Internet Explorer

Internet Explorer 10 goes Metro and loses flavor

Internet Explorer 10 goes Metro and loses flavor

Here in the first half of 2012, we're ramping up to use Window 8 after its first consumer preview was released early this Spring, and now Microsoft is delivering Internet Explorer 10 to bring the web to our near-complete experience. Windows 8 offers a new way to work with your computer - or tablet, or odd in-between device - with "Metro" UI. This user interface has "Tiles" not unlike what you may be familiar with in Windows Phone for smartphones - Internet Explorer 10, or IE10 if you prefer, has more than one mode to compensate for this differentiation.

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Microsoft comes clean with Internet Explorer distrust

Microsoft comes clean with Internet Explorer distrust

This week the folks at Microsoft have finally come to terms with the idea that nobody other than hipster's mothers, uncles, and half-naked girlfriends use the web browser known as Internet Explorer. They've released a new commercial which features a therapist speaking with a nerd about how he "used to" hate Internet Explorer and how, now that he's gotten past his madness, he can move on the IE 9. When you accept that you have a problem, the healing can begin.

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SlashGear Evening Wrap-Up: March 14, 2012

SlashGear Evening Wrap-Up: March 14, 2012

Happy Wednesday, everyone. As we make our way past hump day today, let's take a look at what made news in the world of tech. For starters, don't be too disappointed, but AOL has decided to kill its instant messenger program as it refocuses its struggling brand. But flipping sides to companies that are doing well today, Verizon has confirmed that its 4G LTE will be in 400 markets by the end of the year. Quite an impressive target.

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Microsoft details Metro IE10 for Windows 8

Microsoft details Metro IE10 for Windows 8

In a post today on the Building Windows 8 blog, Microsoft detailed some of the new improvements that will be introduced with Internet Explorer 10, specifically in the new Metro UI version. IE10 is expected to launch with Windows 8 later this fall and will be available in its traditional desktop version as well as in a Metro-styled version, which is designed to provide a more immersive and secure browsing experience.

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Google: Microsoft grandstanding over web privacy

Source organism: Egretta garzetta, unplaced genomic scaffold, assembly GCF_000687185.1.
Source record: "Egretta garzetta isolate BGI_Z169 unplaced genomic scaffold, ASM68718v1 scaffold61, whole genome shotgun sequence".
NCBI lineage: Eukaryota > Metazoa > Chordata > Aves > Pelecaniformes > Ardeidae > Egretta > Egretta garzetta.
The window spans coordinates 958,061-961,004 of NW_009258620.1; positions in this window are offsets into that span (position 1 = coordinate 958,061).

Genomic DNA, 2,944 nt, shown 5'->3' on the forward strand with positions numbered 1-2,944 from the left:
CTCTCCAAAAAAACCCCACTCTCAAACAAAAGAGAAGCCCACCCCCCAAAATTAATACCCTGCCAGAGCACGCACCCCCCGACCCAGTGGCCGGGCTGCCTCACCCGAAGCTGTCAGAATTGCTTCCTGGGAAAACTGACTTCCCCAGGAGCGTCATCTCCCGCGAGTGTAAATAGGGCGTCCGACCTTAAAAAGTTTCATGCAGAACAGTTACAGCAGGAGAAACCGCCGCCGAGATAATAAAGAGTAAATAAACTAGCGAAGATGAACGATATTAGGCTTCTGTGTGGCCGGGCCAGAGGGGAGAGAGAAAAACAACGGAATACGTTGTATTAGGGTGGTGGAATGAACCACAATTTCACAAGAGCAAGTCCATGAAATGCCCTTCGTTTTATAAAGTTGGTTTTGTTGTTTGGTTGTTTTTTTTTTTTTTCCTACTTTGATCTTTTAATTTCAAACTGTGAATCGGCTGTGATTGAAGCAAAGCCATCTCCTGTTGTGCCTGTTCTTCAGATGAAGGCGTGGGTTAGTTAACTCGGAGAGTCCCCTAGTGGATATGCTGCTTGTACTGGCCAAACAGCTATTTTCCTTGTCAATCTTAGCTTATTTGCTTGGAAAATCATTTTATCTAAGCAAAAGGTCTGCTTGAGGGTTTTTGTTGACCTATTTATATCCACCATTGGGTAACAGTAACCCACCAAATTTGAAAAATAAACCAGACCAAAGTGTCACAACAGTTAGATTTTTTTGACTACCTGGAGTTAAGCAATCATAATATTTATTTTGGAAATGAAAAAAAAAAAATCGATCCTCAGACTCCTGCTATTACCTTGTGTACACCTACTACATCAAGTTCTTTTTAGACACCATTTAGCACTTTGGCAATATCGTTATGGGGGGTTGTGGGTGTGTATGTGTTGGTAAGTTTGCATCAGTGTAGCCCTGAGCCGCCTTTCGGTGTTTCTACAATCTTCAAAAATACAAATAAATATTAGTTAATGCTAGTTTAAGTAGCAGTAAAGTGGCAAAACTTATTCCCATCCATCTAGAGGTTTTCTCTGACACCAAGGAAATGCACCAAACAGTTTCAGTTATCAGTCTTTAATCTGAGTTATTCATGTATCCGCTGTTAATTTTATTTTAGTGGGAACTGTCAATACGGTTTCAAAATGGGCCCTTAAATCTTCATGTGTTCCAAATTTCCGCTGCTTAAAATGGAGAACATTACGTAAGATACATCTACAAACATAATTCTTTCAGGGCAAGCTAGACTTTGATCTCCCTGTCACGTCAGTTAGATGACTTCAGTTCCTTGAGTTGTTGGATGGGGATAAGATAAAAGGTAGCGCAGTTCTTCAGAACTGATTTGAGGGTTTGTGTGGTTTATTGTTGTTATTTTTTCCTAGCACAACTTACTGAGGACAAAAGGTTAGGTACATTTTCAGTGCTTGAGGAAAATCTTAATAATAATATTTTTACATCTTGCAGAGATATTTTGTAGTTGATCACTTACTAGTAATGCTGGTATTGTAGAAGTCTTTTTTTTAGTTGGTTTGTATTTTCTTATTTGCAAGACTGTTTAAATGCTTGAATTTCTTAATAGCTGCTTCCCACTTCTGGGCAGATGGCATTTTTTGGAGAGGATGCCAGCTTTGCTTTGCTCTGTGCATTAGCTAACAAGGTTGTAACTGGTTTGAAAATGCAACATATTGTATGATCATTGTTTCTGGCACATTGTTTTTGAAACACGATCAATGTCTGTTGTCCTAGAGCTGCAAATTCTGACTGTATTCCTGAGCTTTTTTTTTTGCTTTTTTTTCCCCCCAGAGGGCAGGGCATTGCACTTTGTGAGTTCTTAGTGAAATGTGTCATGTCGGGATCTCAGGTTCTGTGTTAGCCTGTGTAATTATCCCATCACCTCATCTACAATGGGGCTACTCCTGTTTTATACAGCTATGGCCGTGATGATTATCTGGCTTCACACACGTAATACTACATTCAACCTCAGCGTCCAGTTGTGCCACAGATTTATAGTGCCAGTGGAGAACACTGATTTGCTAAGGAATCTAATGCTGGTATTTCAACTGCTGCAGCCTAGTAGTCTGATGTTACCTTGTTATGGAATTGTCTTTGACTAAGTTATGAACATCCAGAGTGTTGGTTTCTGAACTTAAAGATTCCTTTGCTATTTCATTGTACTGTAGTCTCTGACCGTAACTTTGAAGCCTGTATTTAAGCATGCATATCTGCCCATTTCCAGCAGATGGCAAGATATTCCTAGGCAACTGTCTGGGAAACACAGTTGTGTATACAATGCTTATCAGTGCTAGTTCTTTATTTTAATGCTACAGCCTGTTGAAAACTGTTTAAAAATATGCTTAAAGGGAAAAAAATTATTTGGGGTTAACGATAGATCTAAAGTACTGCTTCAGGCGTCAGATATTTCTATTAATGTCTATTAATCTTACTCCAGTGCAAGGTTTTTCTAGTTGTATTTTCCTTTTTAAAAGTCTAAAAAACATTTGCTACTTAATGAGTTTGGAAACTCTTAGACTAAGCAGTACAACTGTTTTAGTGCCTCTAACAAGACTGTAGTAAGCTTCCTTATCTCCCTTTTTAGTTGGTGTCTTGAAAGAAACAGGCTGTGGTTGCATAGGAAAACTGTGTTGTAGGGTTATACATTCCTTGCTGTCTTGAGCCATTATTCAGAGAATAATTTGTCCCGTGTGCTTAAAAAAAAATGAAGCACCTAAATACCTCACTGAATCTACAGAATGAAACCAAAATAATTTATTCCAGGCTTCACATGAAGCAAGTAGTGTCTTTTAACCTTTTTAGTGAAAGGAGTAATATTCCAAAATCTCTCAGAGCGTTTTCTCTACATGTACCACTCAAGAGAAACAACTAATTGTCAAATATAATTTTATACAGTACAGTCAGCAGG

Google: Microsoft grandstanding over web privacy

Google has fired back at Microsoft over claims the search company bypasses privacy systems in Internet Explorer, arguing that its rival's P3P policies are "widely non-operational" and incompatible with today's web use. Microsoft had suggested that Google did not observe the so-called "self-declaration protocol", or P3P, which demands sites present a machine-readable version of their privacy practices. However, in a statement by senior VP of communications and policy, Rachel Whetstone, Google says Microsoft's system is outdated and over-involved, and more importantly breaks features like the Facebook "Like" button.

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Google bypasses IE privacy says Microsoft

Google bypasses IE privacy says Microsoft

Hot off the news that Safari's privacy measures for users had been bypassed by Google last week, Microsoft is joining in by noting that their Internet Explorer web browser's privacy controls had been modified in a similar manner. Protection tips have been offered up by Microsoft and they've taken this opportunity to push Google into the mud once more as they continue to defend themselves against privacy naysayers. Microsoft has reportedly contacted Google to ask it to "commit to honoring P3P privacy settings for users of all browsers."

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Internet Explorer 6 has under 1% share in the US

Internet Explorer 6 has under 1% share in the US

So long, IE6. You had a good run as the dominant browser for the better part of a decade. But with the combined efforts of Mozilla, Google, Apple and (last bust certainly not least) Microsoft itself, your reign of Internet supremacy is coming to a final end. According to the latest metrics posted to the Windows Team Blog, Internet Explorer 6 is used by less than 1% of Windows PCs in the US, having been supplanted by IE7 and later versions, Firefox and Chrome.

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Microsoft says goodbye to Internet Explorer 6

Microsoft says goodbye to Internet Explorer 6

Microsoft today celebrated the demise of its decade-old Internet Explorer 6 web browser. According to the latest data from Net Applications, IE6 usage has officially dropped to below 1 percent in the US, following Austria, Poland, Sweden, Denmark, Finland, and Norway. Usage is also dropping near 1 percent in the Czech Republic, Mexico, Ukraine, Portugal, and the Phillippines.

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Internet Explorer slips as Chrome grabs browser market share

Internet Explorer slips as Chrome grabs browser market share

The battle of the browsers continues, with Microsoft's Internet Explorer losing market share to Google's Chrome and others, while analysts predict a sub-50-percent dip for IE as early as March 2012. Counting all versions, Internet Explorer dropped to 51.9-percent market share in December according to Net Applications, ComputerWorld reports, with Chrome ending the year at 19.1-percent. However, Microsoft maintains that the most important number to consider is the growth in IE9 installs on Windows 7.

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